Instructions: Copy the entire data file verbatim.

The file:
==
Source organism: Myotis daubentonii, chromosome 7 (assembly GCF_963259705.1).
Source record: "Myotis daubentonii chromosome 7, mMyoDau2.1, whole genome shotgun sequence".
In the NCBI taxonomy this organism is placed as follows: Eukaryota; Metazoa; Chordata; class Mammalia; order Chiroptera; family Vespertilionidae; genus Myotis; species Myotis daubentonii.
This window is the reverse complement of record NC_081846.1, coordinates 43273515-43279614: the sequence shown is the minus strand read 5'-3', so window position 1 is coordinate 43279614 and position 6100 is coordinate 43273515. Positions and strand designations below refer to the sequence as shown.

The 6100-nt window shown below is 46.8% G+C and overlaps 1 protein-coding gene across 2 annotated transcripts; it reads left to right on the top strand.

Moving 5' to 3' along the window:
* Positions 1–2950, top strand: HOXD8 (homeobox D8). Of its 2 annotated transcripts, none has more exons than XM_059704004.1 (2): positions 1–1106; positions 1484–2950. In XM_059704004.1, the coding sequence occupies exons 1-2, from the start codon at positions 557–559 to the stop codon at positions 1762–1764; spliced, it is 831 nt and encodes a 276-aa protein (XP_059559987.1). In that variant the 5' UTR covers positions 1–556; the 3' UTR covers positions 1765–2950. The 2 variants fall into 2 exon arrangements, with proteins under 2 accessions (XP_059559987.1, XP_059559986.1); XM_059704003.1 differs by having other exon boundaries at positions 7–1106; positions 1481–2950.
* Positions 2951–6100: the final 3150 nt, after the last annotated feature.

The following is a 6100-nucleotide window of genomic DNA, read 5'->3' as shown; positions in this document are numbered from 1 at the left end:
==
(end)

Source organism: Myotis daubentonii, chromosome 7 (assembly GCF_963259705.1).
Source record: "Myotis daubentonii chromosome 7, mMyoDau2.1, whole genome shotgun sequence".
In the NCBI taxonomy this organism is placed as follows: Eukaryota; Metazoa; Chordata; class Mammalia; order Chiroptera; family Vespertilionidae; genus Myotis; species Myotis daubentonii.
This window is the reverse complement of record NC_081846.1, coordinates 43273515-43279614: the sequence shown is the minus strand read 5'-3', so window position 1 is coordinate 43279614 and position 6100 is coordinate 43273515. Positions and strand designations below refer to the sequence as shown.

The 6100-nt window shown below is 46.8% G+C and overlaps 1 protein-coding gene across 2 annotated transcripts; it reads left to right on the top strand.

Moving 5' to 3' along the window:
* Positions 1–2950, top strand: HOXD8 (homeobox D8). Of its 2 annotated transcripts, none has more exons than XM_059704004.1 (2): positions 1–1106; positions 1484–2950. In XM_059704004.1, the coding sequence occupies exons 1-2, from the start codon at positions 557–559 to the stop codon at positions 1762–1764; spliced, it is 831 nt and encodes a 276-aa protein (XP_059559987.1). In that variant the 5' UTR covers positions 1–556; the 3' UTR covers positions 1765–2950. The 2 variants fall into 2 exon arrangements, with proteins under 2 accessions (XP_059559987.1, XP_059559986.1); XM_059704003.1 differs by having other exon boundaries at positions 7–1106; positions 1481–2950.
* Positions 2951–6100: the final 3150 nt, after the last annotated feature.

The following is a 6100-nucleotide window of genomic DNA, read 5'->3' as shown; positions in this document are numbered from 1 at the left end: